Tom: I picked this up because I was wondering if they use these for shot glasses because they rounded the edges but I don't think so. It's not cleaned out at all. So I doubt it was a shot glass. Then I could use that sipping port. But this one is 117 and that's a Springfield ordinance stamp. So like you said shell casing they brought back. And it even says -- I was like why did they take these? Souvenir, it says it right there. That's a souvenir.
Some not so exciting stuff
Tom: Now less exciting. I think you have some buttons and collar tabs.
Kurt: The buttons are in a Russian cigarettes case. Benson and Hedges may be a popular American brand at the time. You see it was imported into New York, Montreal and London. And there are the buttons, a button collector. Maybe he broke his buttons a lot.
Tom: I'm just going to say he's really obsessed with buttons because inside here there's more buttons. This Is US button and there's a collar tab that was ripped off. Not sure why he saved that but it looks like he didn't throw much away.
Look at what was also in the truck
Tom: This deserves quite a bit of comment because this is in here. There's no writing on the back but this has to be him. We see the insignia for the Air Corp and we're going to see that again in a minute. This hat is not included. This belt assembly is not included. He he's wearing boots here and then the thin pants which we saw. But that that is Lieutenant Sigward.
Is this his wife?
Tom: And I enjoyed this, got a little bit of a chuckle because this is most likely his wife. We don't know for sure but there is writing on the back. Don't you just love that garb? A long dress and the little boots and the hats were very popular. But here's her comment. Did you ever see me look worse? The swelling hadn't left my face. And besides, I look like a turtle with this hat on. Actually, she does. Looks like Grace L so it looks like Grace L doesn't it? It could have been Grace Kelly but she wasn't born yet. Looks like Grace L doesn't it so that must be somebody they know. My comment about the swelling her face. If she had gotten struck in the face, she probably wouldn't be making a joke out of it. They didn't have Botox back then and they didn't generally do facelifts. So my guess is she had her wisdom teeth out. Because back then that's what they would do, take out your wisdom teeth and your face would stay swollen for a couple of weeks.
We also had a wool sweater in the trunk
Tom: Next is a sweater. This is a gift from home because this is not military issue. It's a very heavy wool sweater. And what I noticed is his initials are in the back here this is reversed because I think isn't this initials, SLS. So this is inside out but I'm sure his wife or mother made this and sent it to him while he was serving in Europe.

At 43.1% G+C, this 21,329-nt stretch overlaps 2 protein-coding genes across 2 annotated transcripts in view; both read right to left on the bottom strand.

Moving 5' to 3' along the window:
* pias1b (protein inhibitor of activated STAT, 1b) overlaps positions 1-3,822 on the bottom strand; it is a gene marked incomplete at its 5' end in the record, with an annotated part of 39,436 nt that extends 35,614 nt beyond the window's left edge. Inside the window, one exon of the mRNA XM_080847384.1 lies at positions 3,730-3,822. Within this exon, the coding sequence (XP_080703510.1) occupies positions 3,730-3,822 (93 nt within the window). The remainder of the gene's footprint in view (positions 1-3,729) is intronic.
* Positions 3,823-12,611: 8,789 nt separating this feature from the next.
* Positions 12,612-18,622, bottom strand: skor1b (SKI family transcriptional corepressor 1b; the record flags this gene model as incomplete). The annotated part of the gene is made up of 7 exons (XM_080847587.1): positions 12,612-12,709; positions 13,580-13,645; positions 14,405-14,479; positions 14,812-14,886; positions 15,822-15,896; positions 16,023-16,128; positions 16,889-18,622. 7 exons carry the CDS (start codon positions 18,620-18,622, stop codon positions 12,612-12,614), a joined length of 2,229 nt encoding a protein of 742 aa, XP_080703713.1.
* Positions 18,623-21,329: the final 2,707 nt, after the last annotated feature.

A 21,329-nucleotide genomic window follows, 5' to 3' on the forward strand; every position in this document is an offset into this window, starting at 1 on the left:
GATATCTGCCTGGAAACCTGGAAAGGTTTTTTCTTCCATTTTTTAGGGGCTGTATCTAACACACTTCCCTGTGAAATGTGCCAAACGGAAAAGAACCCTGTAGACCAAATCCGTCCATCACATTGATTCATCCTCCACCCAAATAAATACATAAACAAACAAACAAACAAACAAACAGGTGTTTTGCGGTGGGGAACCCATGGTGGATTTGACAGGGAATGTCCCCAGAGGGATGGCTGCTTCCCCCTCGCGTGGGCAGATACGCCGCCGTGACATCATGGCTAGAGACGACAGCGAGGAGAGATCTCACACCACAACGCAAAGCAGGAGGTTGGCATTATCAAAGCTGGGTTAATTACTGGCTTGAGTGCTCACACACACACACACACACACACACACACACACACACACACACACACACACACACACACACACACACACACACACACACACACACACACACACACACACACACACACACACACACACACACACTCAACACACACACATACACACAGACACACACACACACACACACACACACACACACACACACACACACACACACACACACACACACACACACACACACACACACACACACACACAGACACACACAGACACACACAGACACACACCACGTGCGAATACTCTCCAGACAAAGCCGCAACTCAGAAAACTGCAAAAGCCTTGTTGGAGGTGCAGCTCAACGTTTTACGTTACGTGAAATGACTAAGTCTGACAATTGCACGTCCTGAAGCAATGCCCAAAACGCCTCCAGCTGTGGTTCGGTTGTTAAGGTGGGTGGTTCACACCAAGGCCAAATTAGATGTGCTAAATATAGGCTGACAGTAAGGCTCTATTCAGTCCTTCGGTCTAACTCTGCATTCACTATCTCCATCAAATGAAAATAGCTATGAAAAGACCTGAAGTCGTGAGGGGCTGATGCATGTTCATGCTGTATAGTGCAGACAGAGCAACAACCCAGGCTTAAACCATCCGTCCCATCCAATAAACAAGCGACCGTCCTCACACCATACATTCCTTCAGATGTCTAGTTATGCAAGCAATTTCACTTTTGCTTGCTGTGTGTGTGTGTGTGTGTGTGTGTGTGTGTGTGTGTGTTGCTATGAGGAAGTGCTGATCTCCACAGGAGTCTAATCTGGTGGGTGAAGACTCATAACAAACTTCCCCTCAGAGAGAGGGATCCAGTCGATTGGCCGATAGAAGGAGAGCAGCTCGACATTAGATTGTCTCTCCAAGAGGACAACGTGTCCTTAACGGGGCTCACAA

A belt buckle too
Tom: Down this way. Kurt, I'll let you talk about the belt buckle a little bit not much to it.
Kurt: Yeah, just the canvas belt buckle. Looks like it's in great condition. It could also be... oh there you go. It's Mills. I believe that's the Mills logo. One of the more prominent manufacturers of canvas gear at the time. I think this is a belt and not a rifle sling.
Tom: Oh yeah. That was a belt. It was a cheaper quality belt. They had officers belts so I'm not sure if that was one that he -- Oh check the waist out because we already know he has a 30 inch waist. You tell me is it 30 inches?
Kurt: Yeah. It's about 30 inches.
Tom: So that could have been his.
Why is this here?
Now this looks like a Parsons. You know how they wear the collar. This is just a ripped off collar. No idea why it's in here but it must have meant something to him.
The thin pants
Tom: I already mentioned. You see him in the boots and the thinner pants. There they are. There wasn't a lot here. Oh, there's kind of like what you're talking about with a leggings but your boots would go over this. Also use for riding horses. They still had horses. They still used a lot of horses in World War I. And we're going to see more evidence of that.
Kurt: So this is reinforced here, right?
Tom: Yeah, and I don't know if we see a label. His initials are here, SLS. So these were his when he served and I do not see any label.
Kurt: Here's another SLS. Had to make sure you keep your pants.
Tom: You know what I didn't do Kurt. I'm not going to do it now because we don't want to take up a whole lot more time. We should look for the through the pockets for like a gold coin. Alright, let's lift this off and I'll let you set that aside and here's the whole bottom of it.
Ouch, it was smashed